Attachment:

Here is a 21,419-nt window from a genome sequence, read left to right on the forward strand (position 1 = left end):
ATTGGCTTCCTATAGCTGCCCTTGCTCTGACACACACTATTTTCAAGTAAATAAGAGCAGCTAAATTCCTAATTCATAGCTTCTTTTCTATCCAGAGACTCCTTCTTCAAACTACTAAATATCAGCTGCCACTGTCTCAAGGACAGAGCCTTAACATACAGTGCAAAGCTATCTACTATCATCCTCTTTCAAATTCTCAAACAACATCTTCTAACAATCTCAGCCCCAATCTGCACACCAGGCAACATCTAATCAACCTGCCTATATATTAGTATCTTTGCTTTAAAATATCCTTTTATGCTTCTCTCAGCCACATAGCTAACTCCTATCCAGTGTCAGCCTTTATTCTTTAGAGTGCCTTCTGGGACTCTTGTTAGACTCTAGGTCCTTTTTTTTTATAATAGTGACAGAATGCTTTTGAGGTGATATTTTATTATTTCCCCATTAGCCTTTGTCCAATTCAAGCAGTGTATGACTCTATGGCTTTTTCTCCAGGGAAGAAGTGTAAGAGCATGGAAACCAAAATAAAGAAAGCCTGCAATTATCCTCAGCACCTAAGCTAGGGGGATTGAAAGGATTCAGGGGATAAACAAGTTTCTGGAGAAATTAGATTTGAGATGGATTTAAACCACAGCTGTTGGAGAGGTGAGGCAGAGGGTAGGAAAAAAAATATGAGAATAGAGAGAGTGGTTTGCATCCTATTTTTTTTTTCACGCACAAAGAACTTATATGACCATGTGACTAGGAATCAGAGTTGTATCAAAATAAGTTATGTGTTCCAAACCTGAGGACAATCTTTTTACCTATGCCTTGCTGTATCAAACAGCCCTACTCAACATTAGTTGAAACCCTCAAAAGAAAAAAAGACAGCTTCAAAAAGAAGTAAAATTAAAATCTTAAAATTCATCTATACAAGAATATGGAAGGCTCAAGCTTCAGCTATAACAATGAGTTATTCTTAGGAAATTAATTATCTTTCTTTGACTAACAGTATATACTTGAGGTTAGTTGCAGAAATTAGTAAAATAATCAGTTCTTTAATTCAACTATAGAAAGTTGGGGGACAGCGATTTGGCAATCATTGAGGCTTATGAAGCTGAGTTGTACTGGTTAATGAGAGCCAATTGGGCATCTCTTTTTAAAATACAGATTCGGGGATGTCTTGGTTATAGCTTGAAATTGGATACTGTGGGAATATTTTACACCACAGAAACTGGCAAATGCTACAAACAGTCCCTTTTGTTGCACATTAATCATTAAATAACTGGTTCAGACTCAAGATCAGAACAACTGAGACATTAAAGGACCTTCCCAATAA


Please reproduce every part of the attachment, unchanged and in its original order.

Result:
Here is a 21,419-nt window from a genome sequence, read left to right on the forward strand (position 1 = left end):
ATTGGCTTCCTATAGCTGCCCTTGCTCTGACACACACTATTTTCAAGTAAATAAGAGCAGCTAAATTCCTAATTCATAGCTTCTTTTCTATCCAGAGACTCCTTCTTCAAACTACTAAATATCAGCTGCCACTGTCTCAAGGACAGAGCCTTAACATACAGTGCAAAGCTATCTACTATCATCCTCTTTCAAATTCTCAAACAACATCTTCTAACAATCTCAGCCCCAATCTGCACACCAGGCAACATCTAATCAACCTGCCTATATATTAGTATCTTTGCTTTAAAATATCCTTTTATGCTTCTCTCAGCCACATAGCTAACTCCTATCCAGTGTCAGCCTTTATTCTTTAGAGTGCCTTCTGGGACTCTTGTTAGACTCTAGGTCCTTTTTTTTTATAATAGTGACAGAATGCTTTTGAGGTGATATTTTATTATTTCCCCATTAGCCTTTGTCCAATTCAAGCAGTGTATGACTCTATGGCTTTTTCTCCAGGGAAGAAGTGTAAGAGCATGGAAACCAAAATAAAGAAAGCCTGCAATTATCCTCAGCACCTAAGCTAGGGGGATTGAAAGGATTCAGGGGATAAACAAGTTTCTGGAGAAATTAGATTTGAGATGGATTTAAACCACAGCTGTTGGAGAGGTGAGGCAGAGGGTAGGAAAAAAAATATGAGAATAGAGAGAGTGGTTTGCATCCTATTTTTTTTTTCACGCACAAAGAACTTATATGACCATGTGACTAGGAATCAGAGTTGTATCAAAATAAGTTATGTGTTCCAAACCTGAGGACAATCTTTTTACCTATGCCTTGCTGTATCAAACAGCCCTACTCAACATTAGTTGAAACCCTCAAAAGAAAAAAAGACAGCTTCAAAAAGAAGTAAAATTAAAATCTTAAAATTCATCTATACAAGAATATGGAAGGCTCAAGCTTCAGCTATAACAATGAGTTATTCTTAGGAAATTAATTATCTTTCTTTGACTAACAGTATATACTTGAGGTTAGTTGCAGAAATTAGTAAAATAATCAGTTCTTTAATTCAACTATAGAAAGTTGGGGGACAGCGATTTGGCAATCATTGAGGCTTATGAAGCTGAGTTGTACTGGTTAATGAGAGCCAATTGGGCATCTCTTTTTAAAATACAGATTCGGGGATGTCTTGGTTATAGCTTGAAATTGGATACTGTGGGAATATTTTACACCACAGAAACTGGCAAATGCTACAAACAGTCCCTTTTGTTGCACATTAATCATTAAATAACTGGTTCAGACTCAAGATCAGAACAACTGAGACATTAAAGGACCTTCCCAATAA